New Dealers, “Detroit Fatigue” and a Fake Presidential Quote

By Kim Hunter

This is the tale of one of the biggest, most powerful, most unlikely voting blocs the country has ever seen, the end of that coalition noted by a falsified but nonetheless true quote from a man thrust into the presidency and the effect of all of that on Michigan’s biggest city. The New Deal coalition, which elected President Franklin Roosevelt and consisted of labor unions, rural Southern working class whites, progressives, Catholics, Jews and African Americans was the voting bloc. The falsified quote has many iterations but, in a nut shell, Lyndon Johnson, thrust into the presidency with the assassination of John Kennedy is credited with saying: “I have just signed over the South to the Republican Party for at least a generation.” He is supposed to have said that after signing the Civil Rights Act in the mid ’60s.

The quote above, often repeated but never verified, is a true statement of what more or less happened. As the Civil Rights movement gained steam, the elected officials who championed it or who were merely associated began to lose support of a crucial chunk of the New Deal coalition. Like many such coalitions, it had always been fractious and contentious. But, when the nominal welfare state that it represented began to be associated with bettering the lot of African Americans, the whole thing fell apart. It’s important to note here that, while black people did benefit from the public sector investment that rescued the country from the Great Depression, racial discrimination was an explicit part of the New Deal.

But perhaps nothing exacerbated the wealth imbalance between blacks and whites more than excluding African Americans from the Federal Housing Administration’s mortgage program in the 1950s. This policy not only resulted in virtually all white suburbs and black and brown inner city ghettos, but it also kept African American families from acquiring the biggest single wealth factor for most Americans, home ownership. Add to this the legacy of slavery, apartheid laws of the South and job discrimination and you have the need not only for anti-racist laws but for anti-poverty legislation. All were part of Lyndon Johnson’s “Great Society” Head Start, Medicaid, Medicare, National Endowment for Arts, public broadcasting, in short, the world as we know it.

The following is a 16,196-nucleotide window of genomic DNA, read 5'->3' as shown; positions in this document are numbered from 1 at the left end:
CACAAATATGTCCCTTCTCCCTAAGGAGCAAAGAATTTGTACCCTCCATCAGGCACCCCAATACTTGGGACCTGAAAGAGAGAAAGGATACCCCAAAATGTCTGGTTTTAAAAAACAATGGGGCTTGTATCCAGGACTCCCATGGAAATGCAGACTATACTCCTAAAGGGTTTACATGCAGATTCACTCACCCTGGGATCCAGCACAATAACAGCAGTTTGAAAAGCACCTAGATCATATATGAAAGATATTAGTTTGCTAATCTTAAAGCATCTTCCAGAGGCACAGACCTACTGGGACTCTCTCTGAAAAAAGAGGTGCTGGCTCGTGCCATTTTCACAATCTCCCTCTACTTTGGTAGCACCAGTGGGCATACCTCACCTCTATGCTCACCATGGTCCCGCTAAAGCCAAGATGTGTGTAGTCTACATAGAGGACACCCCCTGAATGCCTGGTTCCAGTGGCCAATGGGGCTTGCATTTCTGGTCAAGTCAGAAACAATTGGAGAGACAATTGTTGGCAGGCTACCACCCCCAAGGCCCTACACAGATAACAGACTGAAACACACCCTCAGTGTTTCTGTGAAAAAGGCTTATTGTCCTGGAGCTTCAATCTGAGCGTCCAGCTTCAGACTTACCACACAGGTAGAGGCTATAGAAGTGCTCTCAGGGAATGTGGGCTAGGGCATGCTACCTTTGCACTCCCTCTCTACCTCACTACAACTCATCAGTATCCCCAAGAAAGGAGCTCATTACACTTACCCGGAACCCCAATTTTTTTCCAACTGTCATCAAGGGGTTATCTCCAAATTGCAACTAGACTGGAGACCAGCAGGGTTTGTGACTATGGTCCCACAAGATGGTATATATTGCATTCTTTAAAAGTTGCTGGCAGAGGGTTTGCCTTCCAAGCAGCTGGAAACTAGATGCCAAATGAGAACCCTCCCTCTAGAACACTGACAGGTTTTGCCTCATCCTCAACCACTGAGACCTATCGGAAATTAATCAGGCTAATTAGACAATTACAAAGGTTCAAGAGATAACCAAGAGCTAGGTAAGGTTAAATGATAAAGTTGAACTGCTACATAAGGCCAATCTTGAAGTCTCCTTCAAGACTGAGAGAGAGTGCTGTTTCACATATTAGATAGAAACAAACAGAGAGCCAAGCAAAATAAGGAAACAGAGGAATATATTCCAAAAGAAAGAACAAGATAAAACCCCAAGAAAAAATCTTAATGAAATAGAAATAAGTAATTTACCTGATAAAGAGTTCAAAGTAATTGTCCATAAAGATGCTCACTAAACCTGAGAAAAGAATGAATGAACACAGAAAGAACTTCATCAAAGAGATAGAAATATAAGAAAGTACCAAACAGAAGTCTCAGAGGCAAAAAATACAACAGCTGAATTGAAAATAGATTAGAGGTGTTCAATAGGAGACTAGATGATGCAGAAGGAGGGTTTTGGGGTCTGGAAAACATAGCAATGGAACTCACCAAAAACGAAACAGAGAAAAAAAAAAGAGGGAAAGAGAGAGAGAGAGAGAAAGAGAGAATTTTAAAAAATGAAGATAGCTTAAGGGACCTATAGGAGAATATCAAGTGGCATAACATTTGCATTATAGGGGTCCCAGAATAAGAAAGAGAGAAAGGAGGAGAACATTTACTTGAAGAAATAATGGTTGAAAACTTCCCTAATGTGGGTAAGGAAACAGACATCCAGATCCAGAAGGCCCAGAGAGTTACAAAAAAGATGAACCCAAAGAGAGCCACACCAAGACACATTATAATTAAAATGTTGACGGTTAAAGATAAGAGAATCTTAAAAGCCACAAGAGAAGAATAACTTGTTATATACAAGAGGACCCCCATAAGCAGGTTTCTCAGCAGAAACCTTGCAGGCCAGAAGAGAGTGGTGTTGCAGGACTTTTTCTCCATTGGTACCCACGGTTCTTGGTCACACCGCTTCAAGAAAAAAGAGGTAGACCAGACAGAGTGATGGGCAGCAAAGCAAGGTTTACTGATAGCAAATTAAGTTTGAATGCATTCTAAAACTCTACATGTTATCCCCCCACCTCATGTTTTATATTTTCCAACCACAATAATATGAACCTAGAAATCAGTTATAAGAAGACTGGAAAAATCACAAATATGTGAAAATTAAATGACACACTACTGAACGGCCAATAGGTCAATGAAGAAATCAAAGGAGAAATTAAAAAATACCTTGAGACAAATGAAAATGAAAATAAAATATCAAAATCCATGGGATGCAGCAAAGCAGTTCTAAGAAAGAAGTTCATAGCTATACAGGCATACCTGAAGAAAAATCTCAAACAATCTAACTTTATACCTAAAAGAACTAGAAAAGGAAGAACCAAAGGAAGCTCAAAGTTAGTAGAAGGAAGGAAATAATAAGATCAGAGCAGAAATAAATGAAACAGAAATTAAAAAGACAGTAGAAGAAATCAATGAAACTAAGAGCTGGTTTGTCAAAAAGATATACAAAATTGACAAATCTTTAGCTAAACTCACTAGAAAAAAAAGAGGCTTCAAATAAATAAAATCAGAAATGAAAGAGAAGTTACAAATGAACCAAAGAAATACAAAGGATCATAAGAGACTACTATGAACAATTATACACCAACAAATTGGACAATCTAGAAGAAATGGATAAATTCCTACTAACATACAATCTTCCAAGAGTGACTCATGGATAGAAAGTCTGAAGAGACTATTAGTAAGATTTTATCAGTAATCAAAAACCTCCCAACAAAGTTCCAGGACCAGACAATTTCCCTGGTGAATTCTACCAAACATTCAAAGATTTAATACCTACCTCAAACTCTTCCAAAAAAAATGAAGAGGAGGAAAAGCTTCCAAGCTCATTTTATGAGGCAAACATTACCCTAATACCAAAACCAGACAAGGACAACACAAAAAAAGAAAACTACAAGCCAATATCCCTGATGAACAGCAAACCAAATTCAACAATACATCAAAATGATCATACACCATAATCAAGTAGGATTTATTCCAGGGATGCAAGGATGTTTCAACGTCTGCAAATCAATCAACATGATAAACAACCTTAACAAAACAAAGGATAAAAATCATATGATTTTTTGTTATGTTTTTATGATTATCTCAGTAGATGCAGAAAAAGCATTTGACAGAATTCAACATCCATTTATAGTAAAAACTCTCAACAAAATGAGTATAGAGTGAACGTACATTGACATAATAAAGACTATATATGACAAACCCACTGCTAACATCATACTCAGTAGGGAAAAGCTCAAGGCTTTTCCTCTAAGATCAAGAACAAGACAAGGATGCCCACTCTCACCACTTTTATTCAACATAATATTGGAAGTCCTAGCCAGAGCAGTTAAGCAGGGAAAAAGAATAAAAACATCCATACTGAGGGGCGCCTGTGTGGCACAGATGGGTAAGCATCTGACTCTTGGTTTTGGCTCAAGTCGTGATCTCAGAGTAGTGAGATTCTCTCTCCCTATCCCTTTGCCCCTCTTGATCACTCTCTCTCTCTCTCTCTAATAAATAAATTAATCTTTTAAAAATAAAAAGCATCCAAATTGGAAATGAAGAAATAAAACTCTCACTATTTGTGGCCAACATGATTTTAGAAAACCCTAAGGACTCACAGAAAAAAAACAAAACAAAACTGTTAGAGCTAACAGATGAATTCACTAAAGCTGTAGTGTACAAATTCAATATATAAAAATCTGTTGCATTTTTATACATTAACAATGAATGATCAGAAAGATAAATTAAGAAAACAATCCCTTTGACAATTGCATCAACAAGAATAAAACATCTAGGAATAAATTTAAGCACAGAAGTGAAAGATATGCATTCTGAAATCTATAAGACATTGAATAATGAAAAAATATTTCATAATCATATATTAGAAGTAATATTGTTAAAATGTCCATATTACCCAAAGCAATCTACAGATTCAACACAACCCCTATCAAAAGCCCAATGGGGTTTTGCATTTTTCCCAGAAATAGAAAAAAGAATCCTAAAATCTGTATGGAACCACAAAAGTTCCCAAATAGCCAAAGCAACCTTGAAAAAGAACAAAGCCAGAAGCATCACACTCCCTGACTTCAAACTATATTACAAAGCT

Though the New Deal was also an anti-poverty program, it was one that whites felt was needed and then there were those racist exclusions. Thus, there was no race based opposition to the nominal welfare state that was the New Deal. The Great Society was when the welfare state became explicitly linked to anti-racist outcomes and thus anathema to many white voters. To be clear, Lyndon Johnson’s imperialist debacle in Viet Nam sucked the money and much of the political lifeblood out of his domestic program. But, had the program been seen by most white voters as necessary, it would not now be associated with the end of the New Deal coalition.

Fast forward many years and convulsions to current day Detroit and what is, thus far, the largest municipal bankruptcy in American history. The collapse of manufacturing in general, the shrinkage of the auto industry in particular and all the racialized economics noted above create a perfect storm resulting in the most impoverished big city in the nation. All the factors that exclude the city’s mostly African American populace from a stable tax base, impoverished the schools and brought on what I call the “bank rupture” are connected to race.

The aforementioned wealth imbalance between black and brown families and whites is the result of an essentially racialized economy. People of color were the canaries in the coal mine with the “new normal” of reduced expectations. The emergency managers are harbingers of a racialized “democracy” as are the insane ideas of banning Muslims and claiming that being of Latino heritage marks you as a rapist or makes you too biased to be a judge. A racialized economy is shaky at best for anyone who has to work for a living. A racialized democracy is an outright contradiction in terms and a dangerous one to boot.

So, when Republican elected officials in Lansing express “Detroit Fatigue” at having to deal with yet another Detroit crisis (for which, ironically, they bear much responsibility), we have to stop and ask ourselves what’s really a stake when it comes to Detroit families? Moreover, how much better off would the entire state of Michigan be if people of color were seen as full-fledged humans who haven’t always been counted as such? Elected officials supported by corporate largess may have the temporary luxury of ignoring the living history of race and class, but the rest of us need to take up the struggles of all marginalized people because those struggles are our own.